ELBOW INJURIES –
ULNA COLLATERAL LIGAMENT
The most well known and publicized elbow injury; Tommy John surgery, a tear of the Ulna Collateral Ligament. The UCL is the main connector between the upper and lower arm. That ligament endures a lot of stress in the throwing/pitching motion. The higher velocity throwers will create even more stress. Typically that ligament will begin to fray like a rope over time. Eventually the ligament will tear. There are different levels of tears ranging from a small tear, which causes mild to no pain to a full tear which can cause extreme pain. Some players also have multiple tears of the ligament. Players that have full tears in most cases experience a pop, usually on one pitch. There are signs that often occur prior to a full tear of a pop that will concern the player. The player will experience tightness in the forearm and elbow during and after throwing, and in some cases, during everyday non throwing related activities (brushing teeth, washing hair in the shower, or touching their shoulder). Pain in or around the funny bone area of the elbow is typically where most players will experience discomfort or pain. If the tear is bad enough, surgery is recommended to repair the compromised ligament, even if the player is still capable of playing.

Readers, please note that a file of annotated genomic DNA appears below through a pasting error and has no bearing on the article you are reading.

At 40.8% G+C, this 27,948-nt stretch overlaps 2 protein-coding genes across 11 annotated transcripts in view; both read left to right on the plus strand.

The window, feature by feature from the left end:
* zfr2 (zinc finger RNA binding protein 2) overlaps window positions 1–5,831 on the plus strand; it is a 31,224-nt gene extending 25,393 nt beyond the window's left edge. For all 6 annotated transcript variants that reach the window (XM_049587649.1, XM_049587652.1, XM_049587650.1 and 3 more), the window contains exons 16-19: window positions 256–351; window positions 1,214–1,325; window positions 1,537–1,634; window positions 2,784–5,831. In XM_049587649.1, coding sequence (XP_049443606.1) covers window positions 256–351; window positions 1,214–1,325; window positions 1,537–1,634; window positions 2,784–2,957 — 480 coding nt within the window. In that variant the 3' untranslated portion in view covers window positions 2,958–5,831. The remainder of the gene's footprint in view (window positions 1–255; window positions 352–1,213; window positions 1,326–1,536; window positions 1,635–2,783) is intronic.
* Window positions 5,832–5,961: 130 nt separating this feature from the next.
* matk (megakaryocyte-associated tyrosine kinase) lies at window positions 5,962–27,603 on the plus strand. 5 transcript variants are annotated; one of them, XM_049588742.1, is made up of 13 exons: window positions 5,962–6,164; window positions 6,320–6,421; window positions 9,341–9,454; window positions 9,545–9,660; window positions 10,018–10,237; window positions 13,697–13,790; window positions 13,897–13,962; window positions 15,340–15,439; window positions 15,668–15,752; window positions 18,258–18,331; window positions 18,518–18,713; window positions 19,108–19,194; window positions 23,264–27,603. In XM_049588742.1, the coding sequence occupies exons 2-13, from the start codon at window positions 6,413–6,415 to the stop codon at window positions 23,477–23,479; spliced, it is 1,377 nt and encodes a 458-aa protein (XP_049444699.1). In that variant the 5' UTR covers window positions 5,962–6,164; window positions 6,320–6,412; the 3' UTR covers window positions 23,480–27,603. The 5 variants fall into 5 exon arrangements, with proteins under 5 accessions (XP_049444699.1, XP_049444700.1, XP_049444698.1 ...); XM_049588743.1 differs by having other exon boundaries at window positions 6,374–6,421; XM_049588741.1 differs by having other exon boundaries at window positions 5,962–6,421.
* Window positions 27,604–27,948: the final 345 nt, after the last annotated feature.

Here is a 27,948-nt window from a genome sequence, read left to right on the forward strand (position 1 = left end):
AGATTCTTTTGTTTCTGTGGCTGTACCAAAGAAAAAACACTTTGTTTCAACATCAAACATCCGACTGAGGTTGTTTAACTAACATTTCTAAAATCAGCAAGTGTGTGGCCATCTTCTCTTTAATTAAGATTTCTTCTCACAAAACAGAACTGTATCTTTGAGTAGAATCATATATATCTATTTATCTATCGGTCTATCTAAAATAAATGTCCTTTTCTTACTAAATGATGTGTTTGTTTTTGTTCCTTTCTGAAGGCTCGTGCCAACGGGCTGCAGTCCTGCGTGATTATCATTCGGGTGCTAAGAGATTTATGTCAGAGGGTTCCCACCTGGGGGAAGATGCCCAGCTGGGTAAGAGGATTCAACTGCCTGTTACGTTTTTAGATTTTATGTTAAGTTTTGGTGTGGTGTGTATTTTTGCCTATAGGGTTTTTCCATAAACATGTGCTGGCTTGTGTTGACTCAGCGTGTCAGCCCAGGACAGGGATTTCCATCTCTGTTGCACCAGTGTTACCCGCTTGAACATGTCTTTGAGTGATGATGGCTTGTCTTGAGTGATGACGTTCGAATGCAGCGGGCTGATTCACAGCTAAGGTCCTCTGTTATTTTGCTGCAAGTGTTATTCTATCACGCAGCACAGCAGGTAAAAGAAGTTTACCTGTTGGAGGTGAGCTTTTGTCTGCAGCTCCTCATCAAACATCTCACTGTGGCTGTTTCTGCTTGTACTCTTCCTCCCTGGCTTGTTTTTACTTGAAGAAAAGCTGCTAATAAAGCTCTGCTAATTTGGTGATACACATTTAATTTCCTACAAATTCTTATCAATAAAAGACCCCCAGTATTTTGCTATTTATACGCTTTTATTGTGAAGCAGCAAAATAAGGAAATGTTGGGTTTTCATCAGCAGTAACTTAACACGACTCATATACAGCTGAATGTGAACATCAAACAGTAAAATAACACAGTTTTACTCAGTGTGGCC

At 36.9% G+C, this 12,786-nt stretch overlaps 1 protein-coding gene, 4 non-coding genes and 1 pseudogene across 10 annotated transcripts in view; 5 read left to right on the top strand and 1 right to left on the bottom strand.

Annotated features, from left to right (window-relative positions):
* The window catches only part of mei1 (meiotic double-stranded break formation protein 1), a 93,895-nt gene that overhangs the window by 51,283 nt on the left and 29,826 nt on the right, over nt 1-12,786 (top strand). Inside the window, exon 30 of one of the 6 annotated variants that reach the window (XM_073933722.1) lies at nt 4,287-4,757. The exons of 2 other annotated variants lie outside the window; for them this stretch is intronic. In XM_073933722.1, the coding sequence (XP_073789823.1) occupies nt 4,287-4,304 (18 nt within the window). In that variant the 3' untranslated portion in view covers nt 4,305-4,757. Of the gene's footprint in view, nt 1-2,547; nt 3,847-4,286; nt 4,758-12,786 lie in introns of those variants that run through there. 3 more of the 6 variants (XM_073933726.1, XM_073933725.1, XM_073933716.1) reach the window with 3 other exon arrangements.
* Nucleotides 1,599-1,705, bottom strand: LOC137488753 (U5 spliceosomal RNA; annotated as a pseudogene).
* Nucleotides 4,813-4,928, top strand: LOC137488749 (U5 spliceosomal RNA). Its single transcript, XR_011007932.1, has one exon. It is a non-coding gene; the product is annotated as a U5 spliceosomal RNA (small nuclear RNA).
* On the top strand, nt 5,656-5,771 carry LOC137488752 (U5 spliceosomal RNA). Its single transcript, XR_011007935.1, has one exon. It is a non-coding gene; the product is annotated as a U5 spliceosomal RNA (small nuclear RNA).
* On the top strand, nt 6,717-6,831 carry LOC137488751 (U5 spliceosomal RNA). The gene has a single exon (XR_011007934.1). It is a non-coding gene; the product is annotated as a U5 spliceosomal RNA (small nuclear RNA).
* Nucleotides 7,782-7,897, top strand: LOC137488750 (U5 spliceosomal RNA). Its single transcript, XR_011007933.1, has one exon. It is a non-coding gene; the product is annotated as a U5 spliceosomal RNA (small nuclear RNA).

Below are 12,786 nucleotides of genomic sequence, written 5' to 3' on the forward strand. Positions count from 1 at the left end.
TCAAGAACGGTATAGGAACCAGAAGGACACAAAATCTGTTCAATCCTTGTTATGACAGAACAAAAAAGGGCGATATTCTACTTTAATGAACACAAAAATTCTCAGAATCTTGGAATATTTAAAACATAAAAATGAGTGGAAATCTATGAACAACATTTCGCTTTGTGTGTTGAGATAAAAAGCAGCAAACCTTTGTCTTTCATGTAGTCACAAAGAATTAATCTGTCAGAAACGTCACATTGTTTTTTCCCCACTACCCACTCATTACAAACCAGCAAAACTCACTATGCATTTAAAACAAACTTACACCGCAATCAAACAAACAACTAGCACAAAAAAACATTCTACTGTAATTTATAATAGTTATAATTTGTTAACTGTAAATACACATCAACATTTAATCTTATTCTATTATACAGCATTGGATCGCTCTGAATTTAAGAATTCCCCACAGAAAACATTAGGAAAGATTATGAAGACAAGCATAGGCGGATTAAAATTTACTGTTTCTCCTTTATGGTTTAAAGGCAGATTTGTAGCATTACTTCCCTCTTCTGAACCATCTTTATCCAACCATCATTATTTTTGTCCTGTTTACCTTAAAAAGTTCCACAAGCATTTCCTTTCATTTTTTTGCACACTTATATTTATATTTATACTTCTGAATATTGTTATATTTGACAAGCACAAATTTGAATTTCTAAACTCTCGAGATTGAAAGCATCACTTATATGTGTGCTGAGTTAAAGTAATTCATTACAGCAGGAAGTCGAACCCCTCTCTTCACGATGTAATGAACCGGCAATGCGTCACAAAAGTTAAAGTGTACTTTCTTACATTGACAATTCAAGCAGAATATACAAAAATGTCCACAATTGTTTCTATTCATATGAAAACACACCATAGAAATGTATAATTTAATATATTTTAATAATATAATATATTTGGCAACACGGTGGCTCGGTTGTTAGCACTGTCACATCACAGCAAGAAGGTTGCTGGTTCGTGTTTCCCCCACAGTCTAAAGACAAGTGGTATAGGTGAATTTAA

The severity of a UCL tear can be determined by an Arthogram more commonly known as an MRI with contrast dye. The results of the MRI will dictate the player’s rehabilitation options. With small tears, alternative treatment options such as Cortisone, PRP, or Stem Cell injections, followed by physical therapy can be effective. Treatment for partial UCL tear varies from player to player base on their pain tolerance and performance. On occasion certain players can pitch effectively and remain asymptomatic (not experiencing pain) with partial ligament tears. For these players UCL reconstruction (Tommy John surgery) is optional and may not be required immediately. Other players with partial tears may experience pain that renders them incapable of pitching effectively. For these players UCL reconstruction is necessary for them to return to competition. Each player’s situation is unique and should be treated in accordance with his or her treating orthopedic physician.
Below, is a video of Dr. Ahmad performing a Tommy John surgical procedure.
The Baseball Health Network’s Jim Monaghan spoke with minor league pitchers Artie Lewicki and PJ Cerretto about their respective Tommy John surgical procedures and subsequent rehab programs.